Monday, April 17, 2006

Berio's Rendering- the light eye and the dark

When I was in high school I took some private lessons from real symphony musicians, i.e. people who played in the (old) San Jose Symphony and present SF Symphony. (In retrospect, I should have been troubled by the fact that these musicians who had 'made it' were still spending their Sunday mornings trying to coax gangly high schoolers through the trickier parts of Don Quixote. The present status of orchestral musicians is kinda like that of doctors in the beginning of the last century: highly respected, lowly paid, and often forced to make housecalls). One of the tips imparted by these musicians was extremely practical: whatever you're going to be playing, your first task is to get a recording and (ideally) a score. It seems pure and virtuous to nurture ideals about arriving at a fresh interpretation by starting from scratch, but it's more important not to embarrass yourself in rehearsal.

And so, this weekend, I downloaded a recording of Berio's Rendering from iTunes for a whopping $5. The orchestra in which I percuss has announced Rendering as a program item for next year, and I figure that any composer who gets billed alongside Boulez on CDs probably deserves my early attention.

I had heard the idea for Rendering before I heard the piece: it's yet another piece where a composer 'finishes' someone's incomplete sketches, like all those Mahler 10ths or Schubert 9ths or last acts of Turandot or Lulu. For some reason, composers love finishing other people's pieces, but authors seem to steer clear of tacking happy endings onto, say, Kafka's Amerika.

Berio takes as his material some sketches for Schubert's '10th'. (These were sketched as though for piano apparently- I can't determine just how many fragments there are and whether it's certain that they were intended to be part of a symphony.) His idea goes something like this: rather than simply stitching these swatches of music into a symphony that would approximate something by Schubert, he instead creates an 'idea piece' in which the orchestrated fragments are left detached- the gaps between them are filled with nebulous, tonally ambiguous passages in which Schubert's themes are pulverized into atomized fragments (they sound a little like a cross between Stravinsky's Firebird and Ligeti's Clocks and Clouds, and apparently quote Turnadot- ho ho!). Moreover, Berio doesn't restrict himself to Schubert's orchestra- there is a full complement of trombones, a celesta, unusual string effects, and all the trappings of a fine orchestra c. 1918.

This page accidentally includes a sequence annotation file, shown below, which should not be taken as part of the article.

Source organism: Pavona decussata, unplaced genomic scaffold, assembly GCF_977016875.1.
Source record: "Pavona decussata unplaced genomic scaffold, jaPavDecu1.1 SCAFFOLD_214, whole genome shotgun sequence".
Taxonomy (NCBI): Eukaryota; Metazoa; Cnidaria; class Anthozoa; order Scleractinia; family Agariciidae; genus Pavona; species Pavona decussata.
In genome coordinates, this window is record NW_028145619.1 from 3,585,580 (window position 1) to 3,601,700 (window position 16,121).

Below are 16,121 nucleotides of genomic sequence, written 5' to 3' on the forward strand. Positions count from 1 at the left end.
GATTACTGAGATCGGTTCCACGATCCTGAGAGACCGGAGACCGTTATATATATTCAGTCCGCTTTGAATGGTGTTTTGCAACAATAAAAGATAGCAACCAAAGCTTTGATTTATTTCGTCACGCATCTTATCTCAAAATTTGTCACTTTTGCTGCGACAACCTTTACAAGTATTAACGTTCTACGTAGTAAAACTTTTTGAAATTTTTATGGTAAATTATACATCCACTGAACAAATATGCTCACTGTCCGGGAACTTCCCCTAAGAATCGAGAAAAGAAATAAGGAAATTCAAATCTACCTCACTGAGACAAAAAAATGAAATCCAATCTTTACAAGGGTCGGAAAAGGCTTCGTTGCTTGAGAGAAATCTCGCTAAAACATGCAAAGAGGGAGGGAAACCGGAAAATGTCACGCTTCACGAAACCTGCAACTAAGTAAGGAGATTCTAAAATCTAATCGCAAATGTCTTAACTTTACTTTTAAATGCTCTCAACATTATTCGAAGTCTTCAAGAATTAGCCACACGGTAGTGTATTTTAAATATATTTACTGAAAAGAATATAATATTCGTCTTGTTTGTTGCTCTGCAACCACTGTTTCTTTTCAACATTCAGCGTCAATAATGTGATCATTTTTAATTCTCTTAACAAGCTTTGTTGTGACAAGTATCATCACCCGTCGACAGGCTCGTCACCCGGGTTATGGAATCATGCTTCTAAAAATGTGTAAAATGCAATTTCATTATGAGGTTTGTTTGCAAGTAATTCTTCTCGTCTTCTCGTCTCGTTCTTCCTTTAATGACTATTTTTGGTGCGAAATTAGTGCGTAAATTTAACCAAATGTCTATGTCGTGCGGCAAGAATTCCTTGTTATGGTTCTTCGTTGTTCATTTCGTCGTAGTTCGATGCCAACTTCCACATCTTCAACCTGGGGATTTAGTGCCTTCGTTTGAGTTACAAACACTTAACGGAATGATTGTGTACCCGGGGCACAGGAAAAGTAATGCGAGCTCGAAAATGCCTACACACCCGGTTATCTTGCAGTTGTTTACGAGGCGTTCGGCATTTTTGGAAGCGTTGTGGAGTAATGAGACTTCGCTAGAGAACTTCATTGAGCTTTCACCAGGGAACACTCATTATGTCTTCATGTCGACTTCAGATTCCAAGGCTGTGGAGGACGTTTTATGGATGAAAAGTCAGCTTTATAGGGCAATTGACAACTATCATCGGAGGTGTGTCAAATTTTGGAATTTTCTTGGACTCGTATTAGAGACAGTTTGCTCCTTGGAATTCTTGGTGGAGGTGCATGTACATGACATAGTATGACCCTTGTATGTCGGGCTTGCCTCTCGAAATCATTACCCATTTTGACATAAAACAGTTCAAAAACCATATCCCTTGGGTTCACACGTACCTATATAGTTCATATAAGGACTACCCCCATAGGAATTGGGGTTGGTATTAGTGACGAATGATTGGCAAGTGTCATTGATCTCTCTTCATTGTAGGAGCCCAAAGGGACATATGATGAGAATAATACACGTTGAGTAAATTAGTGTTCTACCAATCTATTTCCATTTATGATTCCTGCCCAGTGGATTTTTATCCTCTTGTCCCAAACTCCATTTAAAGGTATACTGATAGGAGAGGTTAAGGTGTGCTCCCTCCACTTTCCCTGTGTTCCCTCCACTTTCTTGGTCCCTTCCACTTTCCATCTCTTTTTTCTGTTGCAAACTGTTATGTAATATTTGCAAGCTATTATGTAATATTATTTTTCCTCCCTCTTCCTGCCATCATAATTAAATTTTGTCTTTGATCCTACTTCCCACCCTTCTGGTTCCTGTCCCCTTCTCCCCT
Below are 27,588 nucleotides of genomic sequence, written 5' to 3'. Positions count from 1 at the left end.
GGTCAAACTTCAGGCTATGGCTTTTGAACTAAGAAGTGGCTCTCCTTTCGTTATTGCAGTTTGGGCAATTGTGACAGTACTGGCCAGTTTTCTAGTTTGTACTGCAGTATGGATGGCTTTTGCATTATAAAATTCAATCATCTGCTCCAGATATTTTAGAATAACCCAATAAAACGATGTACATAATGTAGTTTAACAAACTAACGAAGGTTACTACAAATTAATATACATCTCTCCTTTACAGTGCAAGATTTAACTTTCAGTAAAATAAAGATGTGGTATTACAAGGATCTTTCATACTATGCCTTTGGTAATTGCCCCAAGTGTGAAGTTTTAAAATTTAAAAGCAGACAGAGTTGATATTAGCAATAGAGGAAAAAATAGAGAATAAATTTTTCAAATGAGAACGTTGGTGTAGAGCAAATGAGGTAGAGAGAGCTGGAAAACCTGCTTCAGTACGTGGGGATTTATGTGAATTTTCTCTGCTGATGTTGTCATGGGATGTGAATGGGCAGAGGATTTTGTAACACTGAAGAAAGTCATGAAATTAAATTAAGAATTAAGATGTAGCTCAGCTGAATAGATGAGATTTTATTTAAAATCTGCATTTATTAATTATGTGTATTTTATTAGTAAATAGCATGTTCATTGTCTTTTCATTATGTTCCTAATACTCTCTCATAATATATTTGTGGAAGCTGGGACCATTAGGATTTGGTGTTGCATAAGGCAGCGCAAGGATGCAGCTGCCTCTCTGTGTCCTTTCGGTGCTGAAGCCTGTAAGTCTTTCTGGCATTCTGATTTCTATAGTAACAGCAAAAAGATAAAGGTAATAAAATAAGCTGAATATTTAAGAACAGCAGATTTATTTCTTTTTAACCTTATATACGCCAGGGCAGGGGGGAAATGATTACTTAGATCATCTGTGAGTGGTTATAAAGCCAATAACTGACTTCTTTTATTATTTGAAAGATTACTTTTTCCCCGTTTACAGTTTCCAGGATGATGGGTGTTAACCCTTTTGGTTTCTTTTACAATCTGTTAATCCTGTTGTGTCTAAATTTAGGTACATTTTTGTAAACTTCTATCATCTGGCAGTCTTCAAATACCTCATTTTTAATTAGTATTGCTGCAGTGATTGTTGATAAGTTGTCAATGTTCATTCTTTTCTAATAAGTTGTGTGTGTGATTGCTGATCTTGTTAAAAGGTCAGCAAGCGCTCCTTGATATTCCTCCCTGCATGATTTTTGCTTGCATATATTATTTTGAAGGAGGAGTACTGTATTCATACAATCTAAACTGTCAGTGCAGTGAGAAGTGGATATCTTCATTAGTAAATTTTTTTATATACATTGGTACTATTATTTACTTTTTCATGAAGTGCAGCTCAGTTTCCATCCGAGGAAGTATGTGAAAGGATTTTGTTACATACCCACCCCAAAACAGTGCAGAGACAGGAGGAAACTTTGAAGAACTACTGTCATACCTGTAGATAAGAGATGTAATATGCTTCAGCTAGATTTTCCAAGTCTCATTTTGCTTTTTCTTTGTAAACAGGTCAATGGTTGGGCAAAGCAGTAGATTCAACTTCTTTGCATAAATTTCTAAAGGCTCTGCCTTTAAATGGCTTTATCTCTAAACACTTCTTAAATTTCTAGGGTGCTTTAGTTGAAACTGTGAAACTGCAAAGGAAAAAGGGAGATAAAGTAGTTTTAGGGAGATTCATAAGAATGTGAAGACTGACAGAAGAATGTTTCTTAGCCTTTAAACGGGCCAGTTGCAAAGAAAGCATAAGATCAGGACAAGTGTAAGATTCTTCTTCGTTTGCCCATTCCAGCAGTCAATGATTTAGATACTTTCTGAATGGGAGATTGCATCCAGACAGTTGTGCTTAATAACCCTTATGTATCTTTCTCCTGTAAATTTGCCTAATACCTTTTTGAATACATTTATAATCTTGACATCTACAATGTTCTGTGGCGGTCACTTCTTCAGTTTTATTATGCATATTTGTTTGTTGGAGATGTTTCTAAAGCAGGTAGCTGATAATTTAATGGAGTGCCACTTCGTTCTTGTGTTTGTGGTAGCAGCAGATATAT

This work has been very successful. There are already four or so recordings of it in circulation, and a casual Google check reveals that it's popular with the more high-falutin' community orchestras. This is, presumably, because it isn't extremely difficult (I don't see these groups taking on Berio's Sinfonia) and consists of %95 classical tonal music that makes use of a full, modern orchestra. This last is a practical consideration- if you're working out the schedule for people to participate in a local group, you either restrict yourself to the 18th century or you find something for your trombones and clarinets to do.

So, by contemporary classical music standards, the piece is a success, no getting around that. So why do I find that it makes me so uncomfortable?

The first time I heard it, I was disappointed by how conservative it was. I'm not usually a huge fan of the more extreme IRCAM-style European plink-squawk virtuosity, but this piece was so restrained that I found myself eager for a little frenetic marimba and bass clarinet (those favorite agents of late 20th century plink-squawkery). Rendering sounds like Schubert orchestrated by Berlioz, with some dreamy intervals of 'modern' ambiguous music that wouldn't raise an eyebrow as background music in a 'classy' film score from the '80s.

Later, after I'd listened to it a few times, I grudgingly admitted that there are some fine, big Berlioz moments when the trombones blare and the strings saw violently. Still, though, the piece didn't convince me at all. I didn't get the feeling of there being a grand ligne in the traditional sense- and isn't that what tonal music like Schubert is built for? Eventually, I realized what was making me itch about this piece.

Consider this fragment from a conversation with Lutoslawski about programming modern music:

'No good comes from mixing two kinds of music, especially nineteenth-century and modern music. That results in what we might call the "cancellling-out" of two aesthetics. Perhaps this sounds rather extreme; but all the same it expresses the reality we have to come to terms with. [...] From my own experience I can give you two instances of modern music being performed along with other works. One occasion was successful, the other not. Both took place in America. The first was a subscription concert given in a large town with its own symphony orchestra and a typical subscription audience. They performed my Trois poèmes d'Henri Michaux, preceded by a Beethoven overture and followed by Tchaikovsky's Piano concerto in B flat minor with Rubinstein. This arrangement of the program resulted in some people cancelling their subscriptions and donations, while others wrote letters to the organizers expressing gratitude for the performance of my work. On the other occasion two works by Gabrieli were played first, then my String Quartet; after the interval there were Debussy's two dances for harp and string quartet and a Bach cantata, but I was very pleased to have my work in such company. / This is precisely the context in which modern music functions best. We should not combine modern music and nineteenth-century music, but there are great possibilities in performing it alongside music of other periods: Baroque, late Renaissance or early twentieth century.'